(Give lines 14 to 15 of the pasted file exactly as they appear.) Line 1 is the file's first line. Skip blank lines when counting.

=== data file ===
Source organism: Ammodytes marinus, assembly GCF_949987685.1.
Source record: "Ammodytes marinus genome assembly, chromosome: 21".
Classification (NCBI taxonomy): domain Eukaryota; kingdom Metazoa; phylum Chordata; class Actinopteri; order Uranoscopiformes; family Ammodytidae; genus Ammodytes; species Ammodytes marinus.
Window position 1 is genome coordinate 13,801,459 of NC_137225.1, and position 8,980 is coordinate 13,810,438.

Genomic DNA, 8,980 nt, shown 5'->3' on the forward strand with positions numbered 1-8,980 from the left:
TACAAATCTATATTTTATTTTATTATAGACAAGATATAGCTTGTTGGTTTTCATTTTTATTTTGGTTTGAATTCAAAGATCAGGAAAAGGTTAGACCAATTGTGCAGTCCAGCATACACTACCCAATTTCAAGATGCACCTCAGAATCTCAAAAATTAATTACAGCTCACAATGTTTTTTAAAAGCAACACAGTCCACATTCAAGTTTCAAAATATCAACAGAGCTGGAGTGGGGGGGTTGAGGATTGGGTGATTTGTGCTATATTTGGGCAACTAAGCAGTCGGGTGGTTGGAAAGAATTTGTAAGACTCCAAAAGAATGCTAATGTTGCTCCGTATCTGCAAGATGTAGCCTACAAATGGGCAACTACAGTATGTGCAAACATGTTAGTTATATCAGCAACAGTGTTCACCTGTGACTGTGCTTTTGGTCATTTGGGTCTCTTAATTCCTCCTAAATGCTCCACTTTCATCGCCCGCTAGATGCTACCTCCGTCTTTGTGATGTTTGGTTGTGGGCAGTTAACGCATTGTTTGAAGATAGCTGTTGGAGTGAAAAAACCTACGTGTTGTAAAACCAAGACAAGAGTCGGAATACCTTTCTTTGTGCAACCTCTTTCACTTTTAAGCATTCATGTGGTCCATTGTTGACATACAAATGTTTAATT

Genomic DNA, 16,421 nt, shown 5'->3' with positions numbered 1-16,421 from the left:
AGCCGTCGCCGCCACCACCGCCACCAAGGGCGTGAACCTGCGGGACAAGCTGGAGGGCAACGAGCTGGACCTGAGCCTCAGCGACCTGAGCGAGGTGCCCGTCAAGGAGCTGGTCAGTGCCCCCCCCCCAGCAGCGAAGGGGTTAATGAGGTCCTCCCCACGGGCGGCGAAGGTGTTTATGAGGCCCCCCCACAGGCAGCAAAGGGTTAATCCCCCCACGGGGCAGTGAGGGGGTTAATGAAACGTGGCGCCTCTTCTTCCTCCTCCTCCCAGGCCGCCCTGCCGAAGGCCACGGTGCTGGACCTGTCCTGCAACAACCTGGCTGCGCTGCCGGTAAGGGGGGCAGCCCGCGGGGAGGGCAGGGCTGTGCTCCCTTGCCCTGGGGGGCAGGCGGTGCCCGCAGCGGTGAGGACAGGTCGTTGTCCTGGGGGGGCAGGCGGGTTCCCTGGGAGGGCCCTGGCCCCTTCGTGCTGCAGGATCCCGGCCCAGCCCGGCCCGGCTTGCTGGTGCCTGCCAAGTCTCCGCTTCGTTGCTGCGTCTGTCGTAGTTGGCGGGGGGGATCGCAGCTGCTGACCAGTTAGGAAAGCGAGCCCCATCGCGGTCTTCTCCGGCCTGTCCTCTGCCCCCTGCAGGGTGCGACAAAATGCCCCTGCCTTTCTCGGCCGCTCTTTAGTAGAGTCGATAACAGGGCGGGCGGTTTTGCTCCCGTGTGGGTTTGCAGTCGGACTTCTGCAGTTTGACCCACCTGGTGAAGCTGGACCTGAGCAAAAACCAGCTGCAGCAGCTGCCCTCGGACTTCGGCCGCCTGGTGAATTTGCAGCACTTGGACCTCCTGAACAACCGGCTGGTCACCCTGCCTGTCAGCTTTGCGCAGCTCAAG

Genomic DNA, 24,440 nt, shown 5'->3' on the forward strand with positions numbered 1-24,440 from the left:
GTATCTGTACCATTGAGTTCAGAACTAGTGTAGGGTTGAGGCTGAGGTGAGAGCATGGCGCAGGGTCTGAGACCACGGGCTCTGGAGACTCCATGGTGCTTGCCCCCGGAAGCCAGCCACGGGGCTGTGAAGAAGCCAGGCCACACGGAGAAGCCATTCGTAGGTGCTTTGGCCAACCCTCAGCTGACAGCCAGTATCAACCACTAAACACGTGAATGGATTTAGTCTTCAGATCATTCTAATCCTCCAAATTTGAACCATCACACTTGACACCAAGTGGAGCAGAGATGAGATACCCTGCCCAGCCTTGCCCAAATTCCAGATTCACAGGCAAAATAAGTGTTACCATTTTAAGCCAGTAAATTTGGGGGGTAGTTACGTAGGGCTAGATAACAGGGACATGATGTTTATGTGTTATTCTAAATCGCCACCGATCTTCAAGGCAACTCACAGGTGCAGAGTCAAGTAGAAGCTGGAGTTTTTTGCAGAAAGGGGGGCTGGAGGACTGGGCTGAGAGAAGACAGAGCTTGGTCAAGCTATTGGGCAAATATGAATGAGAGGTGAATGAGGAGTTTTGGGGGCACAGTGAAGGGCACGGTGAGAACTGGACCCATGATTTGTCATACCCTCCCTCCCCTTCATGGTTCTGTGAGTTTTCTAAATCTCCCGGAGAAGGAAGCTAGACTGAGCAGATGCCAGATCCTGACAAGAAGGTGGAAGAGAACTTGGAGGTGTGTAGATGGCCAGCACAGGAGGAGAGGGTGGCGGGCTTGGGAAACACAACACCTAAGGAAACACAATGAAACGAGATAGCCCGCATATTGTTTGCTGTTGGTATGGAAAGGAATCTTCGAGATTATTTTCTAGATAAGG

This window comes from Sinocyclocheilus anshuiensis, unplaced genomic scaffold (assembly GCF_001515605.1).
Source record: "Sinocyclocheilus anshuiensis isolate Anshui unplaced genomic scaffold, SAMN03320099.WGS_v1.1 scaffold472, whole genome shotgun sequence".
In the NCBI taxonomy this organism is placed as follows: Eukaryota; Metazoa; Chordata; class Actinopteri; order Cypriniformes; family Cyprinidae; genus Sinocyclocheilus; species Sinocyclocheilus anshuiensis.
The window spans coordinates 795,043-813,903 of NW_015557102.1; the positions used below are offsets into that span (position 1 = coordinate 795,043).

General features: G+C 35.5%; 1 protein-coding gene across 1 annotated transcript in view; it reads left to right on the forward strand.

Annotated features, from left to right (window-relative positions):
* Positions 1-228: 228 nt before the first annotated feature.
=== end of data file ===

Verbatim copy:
The window spans coordinates 795,043-813,903 of NW_015557102.1; the positions used below are offsets into that span (position 1 = coordinate 795,043).

General features: G+C 35.5%; 1 protein-coding gene across 1 annotated transcript in view; it reads left to right on the forward strand.